Friday, May 21, 2010

1a 2ae q31 a6: Whether the pleasures of touch are greater than the pleasures afforded by the other senses? Yes.

Delectatio tactus est maxima ratione utilitatis, delectatio autem visus ratione cognitionis; si quis utramque comparare velit, inveniet simpliciter delectationem tactus esse maiorem delectatione visus, secundum quod sistit infra limites sensibilis delectationis, quia manifestum est quod id quod est naturale in unoquoque, est potentissimum (huiusmodi autem delectationes tactus sunt ad quas ordinantur concupiscentiae naturales, sicut cibi, et venerea, et huiusmodi); sed si consideremus delectationes visus, secundum quod visus deservit intellectui, sic delectationes visus erunt potiores, ea ratione qua et intelligibiles delectationes sunt potiores sensibilibus.

The delight afforded by touch is the greatest according to the formal aspect of usefulness, and the delight afforded by sight the greatest according to the formal aspect of cognition; if anyone wish to compare these two, he will find that the delight of touch is, absolutely speaking, greater than the delight of sight, so far as the latter remains within the limits of sensible pleasure, because it is evident that in everything, that which is natural is most powerful (and it is to these delights of the touch that the natural desires, such as those of food, sexual union, and the like, are ordained); if, however, we consider the delights of sight, inasmuch as sight is the handmaid of the intellect, then the delights of sight will be more powerful, by that formal aspect by which intellectual delights are more powerful than sensible.

Utilitas enim sensibilium attenditur secundum ordinem ad conservationem naturae animalis. Ad hanc autem utilitatem propinquius se habent sensibilia tactus, est enim tactus cognoscitivus eorum ex quibus consistit animal, scilicet calidi et frigidi, et huiusmodi. Unde secundum hoc, delectationes quae sunt secundum tactum, sunt maiores, quasi fini propinquiores.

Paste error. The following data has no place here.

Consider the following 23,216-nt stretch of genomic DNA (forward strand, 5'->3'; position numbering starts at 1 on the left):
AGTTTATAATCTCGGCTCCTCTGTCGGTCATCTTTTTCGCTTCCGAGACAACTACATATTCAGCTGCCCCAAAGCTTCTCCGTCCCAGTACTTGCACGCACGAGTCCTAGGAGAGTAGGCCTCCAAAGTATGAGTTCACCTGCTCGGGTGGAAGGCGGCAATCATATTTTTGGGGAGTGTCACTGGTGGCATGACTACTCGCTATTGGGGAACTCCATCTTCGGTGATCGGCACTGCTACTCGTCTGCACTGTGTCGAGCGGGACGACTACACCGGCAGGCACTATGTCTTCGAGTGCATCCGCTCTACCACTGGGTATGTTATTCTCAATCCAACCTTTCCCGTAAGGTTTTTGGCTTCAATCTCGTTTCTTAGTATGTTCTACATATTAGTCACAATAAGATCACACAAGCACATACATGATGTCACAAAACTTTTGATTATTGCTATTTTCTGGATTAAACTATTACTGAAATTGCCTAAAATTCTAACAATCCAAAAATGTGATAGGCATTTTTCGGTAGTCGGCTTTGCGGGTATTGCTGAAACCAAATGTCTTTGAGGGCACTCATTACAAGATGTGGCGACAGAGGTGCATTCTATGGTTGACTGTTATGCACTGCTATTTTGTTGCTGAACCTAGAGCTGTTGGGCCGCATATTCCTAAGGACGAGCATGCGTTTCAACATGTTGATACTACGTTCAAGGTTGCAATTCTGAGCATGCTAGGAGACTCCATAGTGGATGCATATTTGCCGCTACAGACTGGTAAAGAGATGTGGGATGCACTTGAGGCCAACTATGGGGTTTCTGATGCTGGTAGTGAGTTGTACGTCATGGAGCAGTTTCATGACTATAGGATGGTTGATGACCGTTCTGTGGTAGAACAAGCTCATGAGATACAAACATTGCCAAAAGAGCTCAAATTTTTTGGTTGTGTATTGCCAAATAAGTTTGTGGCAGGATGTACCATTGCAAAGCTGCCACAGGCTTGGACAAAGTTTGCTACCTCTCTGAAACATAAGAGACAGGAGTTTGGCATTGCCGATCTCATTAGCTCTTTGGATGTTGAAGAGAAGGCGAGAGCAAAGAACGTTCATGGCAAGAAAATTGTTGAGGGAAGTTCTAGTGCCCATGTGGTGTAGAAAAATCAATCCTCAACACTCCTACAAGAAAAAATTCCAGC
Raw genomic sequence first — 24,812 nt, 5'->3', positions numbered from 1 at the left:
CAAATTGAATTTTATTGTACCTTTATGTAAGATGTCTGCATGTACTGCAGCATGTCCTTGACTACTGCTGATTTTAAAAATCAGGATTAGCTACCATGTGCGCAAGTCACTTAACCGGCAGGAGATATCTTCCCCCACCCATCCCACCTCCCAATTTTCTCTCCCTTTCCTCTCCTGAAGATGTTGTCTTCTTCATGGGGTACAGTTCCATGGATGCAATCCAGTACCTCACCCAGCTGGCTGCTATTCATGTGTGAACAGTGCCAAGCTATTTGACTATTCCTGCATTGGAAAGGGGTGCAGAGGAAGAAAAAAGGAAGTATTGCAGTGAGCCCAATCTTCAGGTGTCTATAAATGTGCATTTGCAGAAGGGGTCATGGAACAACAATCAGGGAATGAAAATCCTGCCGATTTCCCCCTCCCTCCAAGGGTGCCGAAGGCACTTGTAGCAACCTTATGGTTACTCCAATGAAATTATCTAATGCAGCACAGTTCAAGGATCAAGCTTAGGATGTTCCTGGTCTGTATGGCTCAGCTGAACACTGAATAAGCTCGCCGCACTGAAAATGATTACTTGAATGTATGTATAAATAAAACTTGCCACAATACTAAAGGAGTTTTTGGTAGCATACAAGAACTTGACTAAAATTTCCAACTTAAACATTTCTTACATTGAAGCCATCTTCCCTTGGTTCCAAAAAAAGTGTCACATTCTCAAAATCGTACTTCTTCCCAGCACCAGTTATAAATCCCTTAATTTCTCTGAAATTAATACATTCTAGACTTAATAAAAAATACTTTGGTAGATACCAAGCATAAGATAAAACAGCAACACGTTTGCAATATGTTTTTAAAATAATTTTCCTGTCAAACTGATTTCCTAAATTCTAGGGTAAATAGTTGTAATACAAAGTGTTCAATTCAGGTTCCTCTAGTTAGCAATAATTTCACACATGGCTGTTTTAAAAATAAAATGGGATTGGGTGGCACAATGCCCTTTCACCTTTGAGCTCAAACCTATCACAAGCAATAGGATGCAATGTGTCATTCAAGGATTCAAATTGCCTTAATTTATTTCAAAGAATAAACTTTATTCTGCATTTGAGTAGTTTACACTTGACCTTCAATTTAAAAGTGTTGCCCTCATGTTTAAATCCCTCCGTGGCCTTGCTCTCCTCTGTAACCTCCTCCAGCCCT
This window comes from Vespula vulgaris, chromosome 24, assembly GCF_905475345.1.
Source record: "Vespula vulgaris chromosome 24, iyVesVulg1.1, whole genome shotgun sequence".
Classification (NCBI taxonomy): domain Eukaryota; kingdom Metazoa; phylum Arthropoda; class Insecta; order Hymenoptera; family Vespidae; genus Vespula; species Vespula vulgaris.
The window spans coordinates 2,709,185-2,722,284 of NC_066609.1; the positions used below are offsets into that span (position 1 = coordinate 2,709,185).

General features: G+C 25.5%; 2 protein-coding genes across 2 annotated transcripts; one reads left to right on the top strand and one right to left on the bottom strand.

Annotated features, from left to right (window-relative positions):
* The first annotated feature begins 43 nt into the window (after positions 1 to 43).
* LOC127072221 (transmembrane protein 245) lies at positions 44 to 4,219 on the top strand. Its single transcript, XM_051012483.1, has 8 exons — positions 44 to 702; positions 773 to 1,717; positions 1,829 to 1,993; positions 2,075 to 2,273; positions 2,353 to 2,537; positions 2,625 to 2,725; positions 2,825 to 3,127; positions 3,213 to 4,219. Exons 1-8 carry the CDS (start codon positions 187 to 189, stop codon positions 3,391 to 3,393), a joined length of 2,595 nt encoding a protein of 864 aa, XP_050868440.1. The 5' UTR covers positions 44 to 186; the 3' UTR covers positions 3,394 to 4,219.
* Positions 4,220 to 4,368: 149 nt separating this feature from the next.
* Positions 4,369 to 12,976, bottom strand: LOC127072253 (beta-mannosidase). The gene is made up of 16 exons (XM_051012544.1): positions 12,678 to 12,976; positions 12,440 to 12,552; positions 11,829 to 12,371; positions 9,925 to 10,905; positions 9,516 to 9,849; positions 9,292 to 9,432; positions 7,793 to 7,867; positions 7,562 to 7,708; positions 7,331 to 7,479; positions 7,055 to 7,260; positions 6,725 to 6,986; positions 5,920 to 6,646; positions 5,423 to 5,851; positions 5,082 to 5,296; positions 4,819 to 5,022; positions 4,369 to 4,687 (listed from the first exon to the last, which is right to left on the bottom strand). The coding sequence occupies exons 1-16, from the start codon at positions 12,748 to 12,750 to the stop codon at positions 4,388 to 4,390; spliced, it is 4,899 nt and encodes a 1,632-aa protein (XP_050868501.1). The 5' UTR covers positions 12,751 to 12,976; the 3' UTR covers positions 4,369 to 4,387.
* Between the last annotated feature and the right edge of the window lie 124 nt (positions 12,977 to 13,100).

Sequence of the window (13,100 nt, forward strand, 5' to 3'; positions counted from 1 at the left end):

The usefulness of sensible things is gauged by their ordination to the preservation of the animal's nature. Now the sensible objects of touch bear the closest relation to this usefulness, for the touch takes cognizance of those things which are vital to an animal, namely, of things hot and cold and the like. Wherefore in this respect, the delights of touch are greater, as being more closely related to the end.

Et propter hoc etiam, alia animalia, quae non habent delectationem secundum sensum nisi ratione utilitatis, non delectantur secundum alios sensus, nisi in ordine ad sensibilia tactus: "neque enim odoribus leporum canes gaudent, sed cibatione; neque leo voce bovis, sed comestione", ut dicitur in III Ethic.

For this reason, too, other animals, which do not experience sensible delight save according to the formal aspect of usefulness, derive no delight from the other senses, except as subordinated to the sensible objects of the touch: "for dogs do not take delight in the smell of hares, but in eating them; . . . nor does the lion feel pleasure in the lowing of an ox, but in devouring it" (Ethic. iii, 10).

Philosophus dicit, in III Ethic., quod maximae delectationes sunt secundum tactum.

The Philosopher says (Ethic. iii, 10), that the greatest pleasures are those which are afforded by the touch.

Alio modo delectatio est causa amoris carnalis, et alio modo visio. Nam delectatio, et maxime quae est secundum tactum, est causa amicitiae delectabilis per modum finis; visio autem est causa sicut unde est principium motus, inquantum per visum amabilis imprimitur species rei, quae allicit ad amandum et ad concupiscendum eius delectationem.

Delight causes carnal love in one way; the sight, in another. For delight, especially that which is afforded by the touch, is the final cause of the [type of] friendship which is for the sake of delight; whereas the sight is a cause like that from which a movement has its beginning, inasmuch as the beholder on seeing the lovable object receives an impression of the thing, which entices him to love it and to seek its delight.

Visus maxime diligitur propter cognitionem, eo quod multas rerum differentias nobis ostendit.

The sight is loved most, "on account of cognition, because it helps us to distinguish many things (Metaph. i, 1).

Sed delectatio naturalis maxime pertinet ad tactum.

But natural pleasure belongs principally to the touch.